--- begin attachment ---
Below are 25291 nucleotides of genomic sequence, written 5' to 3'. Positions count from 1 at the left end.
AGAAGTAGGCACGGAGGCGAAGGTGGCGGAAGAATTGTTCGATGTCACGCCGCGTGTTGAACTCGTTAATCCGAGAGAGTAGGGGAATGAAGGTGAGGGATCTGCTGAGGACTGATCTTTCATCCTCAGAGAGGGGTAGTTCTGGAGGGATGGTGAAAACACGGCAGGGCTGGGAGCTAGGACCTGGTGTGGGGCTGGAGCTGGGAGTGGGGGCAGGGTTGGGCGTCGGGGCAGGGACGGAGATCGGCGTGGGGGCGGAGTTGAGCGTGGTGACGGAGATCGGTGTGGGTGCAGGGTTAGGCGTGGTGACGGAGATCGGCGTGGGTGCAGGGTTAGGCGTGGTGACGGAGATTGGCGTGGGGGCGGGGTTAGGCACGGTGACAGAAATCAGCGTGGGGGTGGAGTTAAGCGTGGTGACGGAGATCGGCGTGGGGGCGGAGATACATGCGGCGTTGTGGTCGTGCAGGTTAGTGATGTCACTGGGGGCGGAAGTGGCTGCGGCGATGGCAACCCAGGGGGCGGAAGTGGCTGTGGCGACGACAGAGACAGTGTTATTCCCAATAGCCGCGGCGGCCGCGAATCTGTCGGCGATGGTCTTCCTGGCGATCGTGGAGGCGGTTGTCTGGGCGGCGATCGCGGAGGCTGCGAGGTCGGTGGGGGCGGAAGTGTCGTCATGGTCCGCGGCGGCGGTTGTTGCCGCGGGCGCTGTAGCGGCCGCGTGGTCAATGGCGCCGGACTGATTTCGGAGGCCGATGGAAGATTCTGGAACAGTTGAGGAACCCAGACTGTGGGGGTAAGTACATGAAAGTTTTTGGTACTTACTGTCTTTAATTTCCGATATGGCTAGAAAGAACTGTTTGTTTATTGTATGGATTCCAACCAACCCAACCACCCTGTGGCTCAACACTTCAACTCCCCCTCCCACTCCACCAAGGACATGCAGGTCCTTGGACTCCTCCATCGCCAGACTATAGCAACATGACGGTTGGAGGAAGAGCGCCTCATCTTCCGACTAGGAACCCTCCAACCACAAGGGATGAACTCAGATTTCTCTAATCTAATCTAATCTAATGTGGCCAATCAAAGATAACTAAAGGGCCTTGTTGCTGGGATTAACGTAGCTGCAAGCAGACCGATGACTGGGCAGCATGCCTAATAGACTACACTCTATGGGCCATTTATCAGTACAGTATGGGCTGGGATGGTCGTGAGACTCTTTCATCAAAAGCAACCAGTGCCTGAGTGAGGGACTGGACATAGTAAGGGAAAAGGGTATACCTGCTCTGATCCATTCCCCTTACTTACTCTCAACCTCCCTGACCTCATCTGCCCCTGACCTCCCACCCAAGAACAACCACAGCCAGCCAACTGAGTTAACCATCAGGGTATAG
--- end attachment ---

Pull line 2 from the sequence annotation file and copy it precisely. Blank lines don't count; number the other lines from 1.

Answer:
AGAAGTAGGCACGGAGGCGAAGGTGGCGGAAGAATTGTTCGATGTCACGCCGCGTGTTGAACTCGTTAATCCGAGAGAGTAGGGGAATGAAGGTGAGGGATCTGCTGAGGACTGATCTTTCATCCTCAGAGAGGGGTAGTTCTGGAGGGATGGTGAAAACACGGCAGGGCTGGGAGCTAGGACCTGGTGTGGGGCTGGAGCTGGGAGTGGGGGCAGGGTTGGGCGTCGGGGCAGGGACGGAGATCGGCGTGGGGGCGGAGTTGAGCGTGGTGACGGAGATCGGTGTGGGTGCAGGGTTAGGCGTGGTGACGGAGATCGGCGTGGGTGCAGGGTTAGGCGTGGTGACGGAGATTGGCGTGGGGGCGGGGTTAGGCACGGTGACAGAAATCAGCGTGGGGGTGGAGTTAAGCGTGGTGACGGAGATCGGCGTGGGGGCGGAGATACATGCGGCGTTGTGGTCGTGCAGGTTAGTGATGTCACTGGGGGCGGAAGTGGCTGCGGCGATGGCAACCCAGGGGGCGGAAGTGGCTGTGGCGACGACAGAGACAGTGTTATTCCCAATAGCCGCGGCGGCCGCGAATCTGTCGGCGATGGTCTTCCTGGCGATCGTGGAGGCGGTTGTCTGGGCGGCGATCGCGGAGGCTGCGAGGTCGGTGGGGGCGGAAGTGTCGTCATGGTCCGCGGCGGCGGTTGTTGCCGCGGGCGCTGTAGCGGCCGCGTGGTCAATGGCGCCGGACTGATTTCGGAGGCCGATGGAAGATTCTGGAACAGTTGAGGAACCCAGACTGTGGGGGTAAGTACATGAAAGTTTTTGGTACTTACTGTCTTTAATTTCCGATATGGCTAGAAAGAACTGTTTGTTTATTGTATGGATTCCAACCAACCCAACCACCCTGTGGCTCAACACTTCAACTCCCCCTCCCACTCCACCAAGGACATGCAGGTCCTTGGACTCCTCCATCGCCAGACTATAGCAACATGACGGTTGGAGGAAGAGCGCCTCATCTTCCGACTAGGAACCCTCCAACCACAAGGGATGAACTCAGATTTCTCTAATCTAATCTAATCTAATGTGGCCAATCAAAGATAACTAAAGGGCCTTGTTGCTGGGATTAACGTAGCTGCAAGCAGACCGATGACTGGGCAGCATGCCTAATAGACTACACTCTATGGGCCATTTATCAGTACAGTATGGGCTGGGATGGTCGTGAGACTCTTTCATCAAAAGCAACCAGTGCCTGAGTGAGGGACTGGACATAGTAAGGGAAAAGGGTATACCTGCTCTGATCCATTCCCCTTACTTACTCTCAACCTCCCTGACCTCATCTGCCCCTGACCTCCCACCCAAGAACAACCACAGCCAGCCAACTGAGTTAACCATCAGGGTATAG